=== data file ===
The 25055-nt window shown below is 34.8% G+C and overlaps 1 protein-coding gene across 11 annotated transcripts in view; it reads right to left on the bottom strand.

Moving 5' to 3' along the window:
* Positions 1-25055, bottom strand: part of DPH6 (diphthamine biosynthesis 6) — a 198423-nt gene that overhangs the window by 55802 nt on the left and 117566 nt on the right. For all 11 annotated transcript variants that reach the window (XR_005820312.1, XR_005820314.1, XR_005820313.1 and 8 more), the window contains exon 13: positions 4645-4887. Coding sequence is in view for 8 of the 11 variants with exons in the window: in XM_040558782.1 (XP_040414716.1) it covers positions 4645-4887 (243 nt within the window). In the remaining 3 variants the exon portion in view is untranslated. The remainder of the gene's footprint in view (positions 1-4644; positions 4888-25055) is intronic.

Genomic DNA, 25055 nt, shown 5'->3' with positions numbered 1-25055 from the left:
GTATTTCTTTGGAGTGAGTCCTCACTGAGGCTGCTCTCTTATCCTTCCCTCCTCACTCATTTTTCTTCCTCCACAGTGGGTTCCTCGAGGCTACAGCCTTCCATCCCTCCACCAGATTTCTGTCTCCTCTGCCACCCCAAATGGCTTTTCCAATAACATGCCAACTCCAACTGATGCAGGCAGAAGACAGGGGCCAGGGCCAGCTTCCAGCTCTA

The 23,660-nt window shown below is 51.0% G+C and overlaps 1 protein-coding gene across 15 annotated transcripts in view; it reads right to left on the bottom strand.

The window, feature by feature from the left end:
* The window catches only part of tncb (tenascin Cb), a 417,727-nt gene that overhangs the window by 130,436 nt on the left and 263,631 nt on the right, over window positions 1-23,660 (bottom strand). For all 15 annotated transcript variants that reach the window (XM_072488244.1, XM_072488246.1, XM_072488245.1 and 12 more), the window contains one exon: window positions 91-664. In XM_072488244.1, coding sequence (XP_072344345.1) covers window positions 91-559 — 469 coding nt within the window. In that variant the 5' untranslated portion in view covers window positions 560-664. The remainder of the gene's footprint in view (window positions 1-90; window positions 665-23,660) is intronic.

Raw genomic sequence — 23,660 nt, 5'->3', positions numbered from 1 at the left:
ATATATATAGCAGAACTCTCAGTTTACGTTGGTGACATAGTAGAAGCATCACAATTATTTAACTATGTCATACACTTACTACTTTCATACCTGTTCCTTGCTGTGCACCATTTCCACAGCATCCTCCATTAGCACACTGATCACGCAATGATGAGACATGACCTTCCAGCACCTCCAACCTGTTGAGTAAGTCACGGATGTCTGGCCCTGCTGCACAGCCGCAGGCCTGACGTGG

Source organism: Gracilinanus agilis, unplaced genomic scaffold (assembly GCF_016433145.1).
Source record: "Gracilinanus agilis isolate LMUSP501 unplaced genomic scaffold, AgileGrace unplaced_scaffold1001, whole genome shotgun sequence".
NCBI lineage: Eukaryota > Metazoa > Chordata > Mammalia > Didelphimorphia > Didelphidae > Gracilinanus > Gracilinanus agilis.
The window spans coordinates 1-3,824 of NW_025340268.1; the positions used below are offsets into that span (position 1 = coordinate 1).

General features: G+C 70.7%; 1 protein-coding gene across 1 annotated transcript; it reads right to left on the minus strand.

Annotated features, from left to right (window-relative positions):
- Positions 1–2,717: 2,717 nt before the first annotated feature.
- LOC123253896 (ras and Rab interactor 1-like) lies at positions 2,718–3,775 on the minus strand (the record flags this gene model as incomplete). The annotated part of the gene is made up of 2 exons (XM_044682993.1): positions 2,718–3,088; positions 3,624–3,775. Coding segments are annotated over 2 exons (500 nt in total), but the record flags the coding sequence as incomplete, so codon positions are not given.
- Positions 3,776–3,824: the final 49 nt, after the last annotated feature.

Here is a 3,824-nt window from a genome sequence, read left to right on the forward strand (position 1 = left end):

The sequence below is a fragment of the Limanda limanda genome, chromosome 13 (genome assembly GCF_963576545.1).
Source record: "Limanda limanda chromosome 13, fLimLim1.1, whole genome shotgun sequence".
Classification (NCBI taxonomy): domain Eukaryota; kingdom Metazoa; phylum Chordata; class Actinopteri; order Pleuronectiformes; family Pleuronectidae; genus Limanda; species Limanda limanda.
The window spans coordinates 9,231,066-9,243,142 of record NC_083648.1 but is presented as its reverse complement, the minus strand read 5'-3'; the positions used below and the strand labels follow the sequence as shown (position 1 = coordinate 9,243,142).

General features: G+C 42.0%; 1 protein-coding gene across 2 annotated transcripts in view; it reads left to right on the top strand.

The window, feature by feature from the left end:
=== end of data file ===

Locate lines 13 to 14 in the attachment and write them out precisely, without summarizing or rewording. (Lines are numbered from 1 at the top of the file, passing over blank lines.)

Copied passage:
NCBI lineage: Eukaryota > Metazoa > Chordata > Mammalia > Didelphimorphia > Didelphidae > Gracilinanus > Gracilinanus agilis.
The window spans coordinates 1-3,824 of NW_025340268.1; the positions used below are offsets into that span (position 1 = coordinate 1).